The many meanings of evidence: a comparative analysis of the forms and roles of evidence within three health policy processes in Cambodia

Health Research Policy and Systems
[Accessed 11 November 2017]

The many meanings of evidence: a comparative analysis of the forms and roles of evidence within three health policy processes in Cambodia
Helen Walls, Marco Liverani, Kannarath Chheng and Justin Parkhurst
Health Research Policy and Systems 2017 15:95
Published on: 10 November 2017
Discussions within the health community routinely emphasise the importance of evidence in informing policy formulation and implementation. Much of the support for the evidence-based policy movement draws from concern that policy decisions are often based on inadequate engagement with high-quality evidence. In many such discussions, evidence is treated as differing only in quality, and assumed to improve decisions if it can only be used more. In contrast, political science scholars have described this as an overly simplistic view of the policy-making process, noting that research ‘use’ can mean a variety of things and relies on nuanced aspects of political systems. An approach more in recognition of how policy-making systems operate in practice can be to consider how institutions and ideas influence which pieces of evidence appear to be relevant for, and are used within, different policy processes.
Drawing on in-depth interviews undertaken in 2015–2016 with key health sector stakeholders in Cambodia, we investigate the evidence perceived to be relevant to policy decisions for three contrasting health policy examples, namely tobacco control, HIV/AIDS and performance-based salary incentives. These cases allow us to examine the ways that policy-relevant evidence may differ given the framing of the issue and the broader institutional context in which evidence is considered.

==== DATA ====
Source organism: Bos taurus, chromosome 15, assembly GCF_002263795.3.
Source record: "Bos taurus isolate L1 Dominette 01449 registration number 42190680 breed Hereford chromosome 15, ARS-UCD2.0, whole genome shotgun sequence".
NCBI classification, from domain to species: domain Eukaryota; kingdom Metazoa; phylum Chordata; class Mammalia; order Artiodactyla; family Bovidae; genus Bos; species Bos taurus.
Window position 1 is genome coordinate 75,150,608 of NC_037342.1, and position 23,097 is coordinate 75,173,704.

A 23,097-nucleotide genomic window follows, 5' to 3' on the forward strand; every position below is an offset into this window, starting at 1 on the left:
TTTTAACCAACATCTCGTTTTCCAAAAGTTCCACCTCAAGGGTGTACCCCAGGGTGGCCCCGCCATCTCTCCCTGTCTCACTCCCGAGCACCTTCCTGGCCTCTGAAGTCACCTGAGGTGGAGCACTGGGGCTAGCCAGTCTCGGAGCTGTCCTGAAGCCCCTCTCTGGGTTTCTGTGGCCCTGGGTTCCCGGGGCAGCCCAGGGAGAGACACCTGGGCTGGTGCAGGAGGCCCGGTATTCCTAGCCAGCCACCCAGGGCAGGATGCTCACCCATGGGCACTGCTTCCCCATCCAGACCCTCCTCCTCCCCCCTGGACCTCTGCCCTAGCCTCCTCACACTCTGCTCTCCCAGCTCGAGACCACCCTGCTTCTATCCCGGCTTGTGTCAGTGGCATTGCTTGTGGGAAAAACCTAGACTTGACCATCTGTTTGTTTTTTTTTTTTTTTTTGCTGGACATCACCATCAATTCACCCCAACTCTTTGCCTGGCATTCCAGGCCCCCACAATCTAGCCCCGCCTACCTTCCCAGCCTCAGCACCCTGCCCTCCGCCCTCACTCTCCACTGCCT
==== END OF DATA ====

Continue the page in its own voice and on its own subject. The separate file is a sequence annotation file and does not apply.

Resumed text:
The three health issues show few similarities in how pieces of evidence were used in various aspects of policy-making, despite all being discussed within a broad policy environment in which evidence-based policy-making is rhetorically championed. Instead, we find that evidence use can be better understood by mapping how these health policy issues differ in terms of the issue characteristics, and also in terms of the stakeholders structurally established as having a dominant influence for each issue. Both of these have important implications for evidence use. Contrasting concerns of key stakeholders meant that evidence related to differing issues could be understood in terms of how it was relevant to policy. The stakeholders involved, however, could further be seen to possess differing logics about how to go about achieving their various outcomes – logics that could further help explain the differences seen in evidence utilisation.
A comparative approach reiterates that evidence is not a uniform concept for which more is obviously better, but rather illustrates how different constructions and pieces of evidence become relevant in relation to the features of specific health policy decisions. An institutional approach that considers the structural position of stakeholders with differing core goals or objectives, as well as their logics related to evidence utilisation, can further help to understand some of the complexities of evidence use in health policy-making.